Italy’s Ministry of Development (MISE) has submitted to the country’s State-Regions Conference and the Italian Regulatory Authority for Energy, Networks and Environment (ARERA) a draft decree for the introduction of a new incentive scheme (Decreto Fer), which includes, among other things, a mixed wind-solar auction mechanism for projects over 1 MW, as well as a tender mechanism for renewable energy installations up to 1 MW.
Auctions for utility-scale solar and wind
According to the draft decree, to which pv magazine gained access, the first auction for large-scale solar and wind is expected to be held this coming November, and will assign around 500 MW of capacity.
Three similar auctions are set to be held in 2019, in March (500 MW), July (700 MW) and November (700 MW); while another three auctions are planned for 2020, in March (700 MW), July (800 MW) and November (800 MW).
Overall, through the mixed auctions for wind and solar over 1 MW, around 4.8 GW are expected to be allocated in Italy in the period 2018-2020, while other power projects over 1 MW, relying on different renewable energy technologies, are expected to see a total share of just 245 MW, which will be assigned in separate auctions.
Furthermore, MISE is planning to tender 490 MW for existing renewable energy power plants that will be partially or entirely retrofitted, provided these plants have surpassed at least two thirds of their life-cycle, and are not currently receiving incentives.
As for the development of PV projects, the decree establishes that these have to be completed within 24 months after the date of the auction’s conclusion, and that the maximum price will be €70/MWh.
Projects planned for landfills, quarries and depleted mines, or landfill areas and contaminated sites will be prioritized, MISE said in the decree.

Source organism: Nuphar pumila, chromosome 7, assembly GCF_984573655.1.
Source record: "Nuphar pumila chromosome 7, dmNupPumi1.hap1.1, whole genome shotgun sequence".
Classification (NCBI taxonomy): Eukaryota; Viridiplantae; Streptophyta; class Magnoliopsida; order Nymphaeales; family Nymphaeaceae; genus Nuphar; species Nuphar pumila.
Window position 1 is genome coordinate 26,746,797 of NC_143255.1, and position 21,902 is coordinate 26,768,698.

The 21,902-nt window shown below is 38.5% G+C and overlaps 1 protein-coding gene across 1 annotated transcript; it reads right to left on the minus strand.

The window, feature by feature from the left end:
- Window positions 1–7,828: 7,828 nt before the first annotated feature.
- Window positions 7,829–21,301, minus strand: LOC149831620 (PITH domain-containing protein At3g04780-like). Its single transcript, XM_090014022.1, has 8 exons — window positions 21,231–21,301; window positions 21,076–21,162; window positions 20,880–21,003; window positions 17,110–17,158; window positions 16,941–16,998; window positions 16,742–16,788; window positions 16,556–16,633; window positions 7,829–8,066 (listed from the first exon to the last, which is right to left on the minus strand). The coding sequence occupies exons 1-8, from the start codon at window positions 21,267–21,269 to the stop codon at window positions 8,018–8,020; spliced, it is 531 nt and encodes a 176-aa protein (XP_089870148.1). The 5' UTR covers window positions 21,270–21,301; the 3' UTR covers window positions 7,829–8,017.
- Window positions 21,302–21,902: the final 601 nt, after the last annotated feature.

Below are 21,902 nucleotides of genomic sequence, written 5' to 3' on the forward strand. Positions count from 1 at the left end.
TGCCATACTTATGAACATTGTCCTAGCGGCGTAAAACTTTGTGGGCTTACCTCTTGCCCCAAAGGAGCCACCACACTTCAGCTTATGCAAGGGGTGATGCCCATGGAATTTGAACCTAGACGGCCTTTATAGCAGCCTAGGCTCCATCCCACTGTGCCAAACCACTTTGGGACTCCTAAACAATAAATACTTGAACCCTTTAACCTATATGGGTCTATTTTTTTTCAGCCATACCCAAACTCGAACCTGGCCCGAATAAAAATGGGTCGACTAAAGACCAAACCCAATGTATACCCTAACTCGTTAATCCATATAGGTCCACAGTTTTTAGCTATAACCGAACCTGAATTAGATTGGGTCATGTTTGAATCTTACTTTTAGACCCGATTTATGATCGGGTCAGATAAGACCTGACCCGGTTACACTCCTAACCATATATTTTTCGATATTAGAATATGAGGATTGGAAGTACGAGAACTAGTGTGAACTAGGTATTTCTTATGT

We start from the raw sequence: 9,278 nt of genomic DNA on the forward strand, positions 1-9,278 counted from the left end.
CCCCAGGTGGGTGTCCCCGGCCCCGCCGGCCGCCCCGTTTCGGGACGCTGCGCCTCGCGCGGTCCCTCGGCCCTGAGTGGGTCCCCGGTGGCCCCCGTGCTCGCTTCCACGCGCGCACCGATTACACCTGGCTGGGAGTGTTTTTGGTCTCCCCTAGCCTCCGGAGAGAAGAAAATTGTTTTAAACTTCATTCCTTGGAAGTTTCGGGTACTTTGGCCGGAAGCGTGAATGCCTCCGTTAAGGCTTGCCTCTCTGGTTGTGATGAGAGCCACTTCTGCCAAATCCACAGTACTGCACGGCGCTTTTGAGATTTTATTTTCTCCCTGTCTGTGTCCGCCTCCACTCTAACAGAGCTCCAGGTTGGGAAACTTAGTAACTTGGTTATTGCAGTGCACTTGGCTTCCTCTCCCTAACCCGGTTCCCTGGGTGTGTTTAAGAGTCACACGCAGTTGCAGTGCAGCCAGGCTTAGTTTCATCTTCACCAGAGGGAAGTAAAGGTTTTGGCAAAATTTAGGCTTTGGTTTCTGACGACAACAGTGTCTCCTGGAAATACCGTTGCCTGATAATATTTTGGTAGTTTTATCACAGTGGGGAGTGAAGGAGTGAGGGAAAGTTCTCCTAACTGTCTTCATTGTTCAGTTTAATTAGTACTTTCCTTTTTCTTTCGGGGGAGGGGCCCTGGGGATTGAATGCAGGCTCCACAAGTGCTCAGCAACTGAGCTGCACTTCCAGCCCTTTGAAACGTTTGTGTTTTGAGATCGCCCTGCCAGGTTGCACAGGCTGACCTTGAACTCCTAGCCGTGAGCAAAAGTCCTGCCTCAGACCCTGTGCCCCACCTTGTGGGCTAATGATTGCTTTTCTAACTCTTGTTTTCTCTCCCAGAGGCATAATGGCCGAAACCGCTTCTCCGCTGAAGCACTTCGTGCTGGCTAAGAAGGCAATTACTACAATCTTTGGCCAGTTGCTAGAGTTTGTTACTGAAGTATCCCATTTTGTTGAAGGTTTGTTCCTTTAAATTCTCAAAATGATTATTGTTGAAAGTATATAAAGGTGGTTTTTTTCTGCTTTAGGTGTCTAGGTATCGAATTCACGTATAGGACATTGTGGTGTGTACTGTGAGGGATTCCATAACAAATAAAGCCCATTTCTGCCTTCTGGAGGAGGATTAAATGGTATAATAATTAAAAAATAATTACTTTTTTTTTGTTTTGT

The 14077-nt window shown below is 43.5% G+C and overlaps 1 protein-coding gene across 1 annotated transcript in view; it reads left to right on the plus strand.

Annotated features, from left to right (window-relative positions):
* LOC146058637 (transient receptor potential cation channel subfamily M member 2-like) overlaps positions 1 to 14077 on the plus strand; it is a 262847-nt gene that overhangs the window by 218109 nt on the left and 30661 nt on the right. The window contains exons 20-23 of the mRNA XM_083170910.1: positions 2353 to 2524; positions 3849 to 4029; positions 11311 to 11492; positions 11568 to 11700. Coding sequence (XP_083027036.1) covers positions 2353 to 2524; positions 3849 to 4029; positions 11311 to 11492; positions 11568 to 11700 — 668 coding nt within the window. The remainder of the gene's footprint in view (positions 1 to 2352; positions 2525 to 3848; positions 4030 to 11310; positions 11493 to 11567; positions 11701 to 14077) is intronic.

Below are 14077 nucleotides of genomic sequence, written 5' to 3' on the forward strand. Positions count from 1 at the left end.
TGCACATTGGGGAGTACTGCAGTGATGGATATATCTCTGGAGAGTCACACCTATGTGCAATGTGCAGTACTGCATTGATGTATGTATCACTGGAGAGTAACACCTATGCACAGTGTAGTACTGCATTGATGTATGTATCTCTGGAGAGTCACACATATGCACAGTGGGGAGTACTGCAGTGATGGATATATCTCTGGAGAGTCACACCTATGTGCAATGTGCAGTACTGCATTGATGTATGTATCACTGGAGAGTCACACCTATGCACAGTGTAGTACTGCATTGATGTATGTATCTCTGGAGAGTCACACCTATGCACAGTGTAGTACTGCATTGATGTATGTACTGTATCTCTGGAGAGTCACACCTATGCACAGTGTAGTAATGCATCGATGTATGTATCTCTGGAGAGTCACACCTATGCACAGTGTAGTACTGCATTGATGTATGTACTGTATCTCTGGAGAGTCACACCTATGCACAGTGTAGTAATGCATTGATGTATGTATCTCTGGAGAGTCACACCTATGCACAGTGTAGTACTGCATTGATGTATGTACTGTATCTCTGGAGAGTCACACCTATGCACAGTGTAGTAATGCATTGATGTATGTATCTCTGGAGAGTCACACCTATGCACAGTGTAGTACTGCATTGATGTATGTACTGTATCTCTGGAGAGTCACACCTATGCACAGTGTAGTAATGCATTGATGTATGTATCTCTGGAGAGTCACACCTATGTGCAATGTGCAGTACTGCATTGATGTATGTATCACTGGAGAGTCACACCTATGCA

Projects under the auction scheme will not be permitted in areas, which are already saturated with non-programmable renewable energies, and that the incentives awarded in the auctions will be suspended in the hours in which the zonal prices will reach zero for a period of six consecutive hours, or in the case of negative prices on the wholesale market.
Renewable energy projects located abroad will also be allowed to participate in the auction, provided that they export the generated power to Italy
Tender scheme for solar and renewables up to 1 MW
The decree also includes a mechanism to support power projects not exceeding 1 MW in size. Overall, MISE plans to allocate 590 MW of installed power for PV and wind over the period 2018-2020 via seven different tenders.
Two different maximum prices for PV technology were set: €110/MWh for projects ranging in size from 20 kW to 100 kW; and €90 for projects between 100 kW and 1 MW.
Approval of the EU
Once the decree is approved by the relevant Italian authorities, it will be submitted to the European Commission for final approval.
It is very unlikely, however, that such a scheme will be rejected by the Brussels’ authorities, since it includes the most important recommendations made by the EU for member states regarding the development of renewable energies, such as, among others, the adoption of technology-neutral auctions to support large-scale renewables, and allowing projects located in neighbor countries to participate.
The Italian government has stressed that the decree has taken into consideration the Clean Energy Package 2020-2030, which the EU is currently defining, and Italy’s new energy strategy for the period 2020-2030 (Strategia Energetica Nazionale – SEN), through which the Italian government expects the share of renewables to increase from around 17.5% currently – the 2020 EU target of 17% was already achieved by the country – to 27% in 2030.
As per the new energy strategy, solar is set to play a key role, and account for around 50% of newly installed capacity.
MISE expects power production from PV to increase from 23 TWh currently, to 72 TWh by 2030. According to Italian renewable energy expert, Gianni Silvestrini, in order to achieve the 72 TWh target, new solar installations must exceed 3 GW per year, while total new PV capacity installations are estimated to be over 30 GW for the 2020-2030 period.
Revival of large-scale solar in Italy
If implemented, the new scheme will enable large-scale solar – a segment that saw huge development between 2009 and 2013, when the Conto Energia scheme was still in place; and almost zero growth over the past four years following its removal – to regain momentum.
In the meantime, several projects for unsubsidized solar parks have been developed over the past year, as the Italian market appears to offer good opportunities in the private PPA market.
The combined effect of auctions and the PPA market, in the end, may push Italy back into the club of Europe’s largest PV markets over the coming years, particularly when one considers that it was able to deploy between 300 and 400 MW annually over the past four years (mostly rooftop installations), despite the fact no direct incentives were available.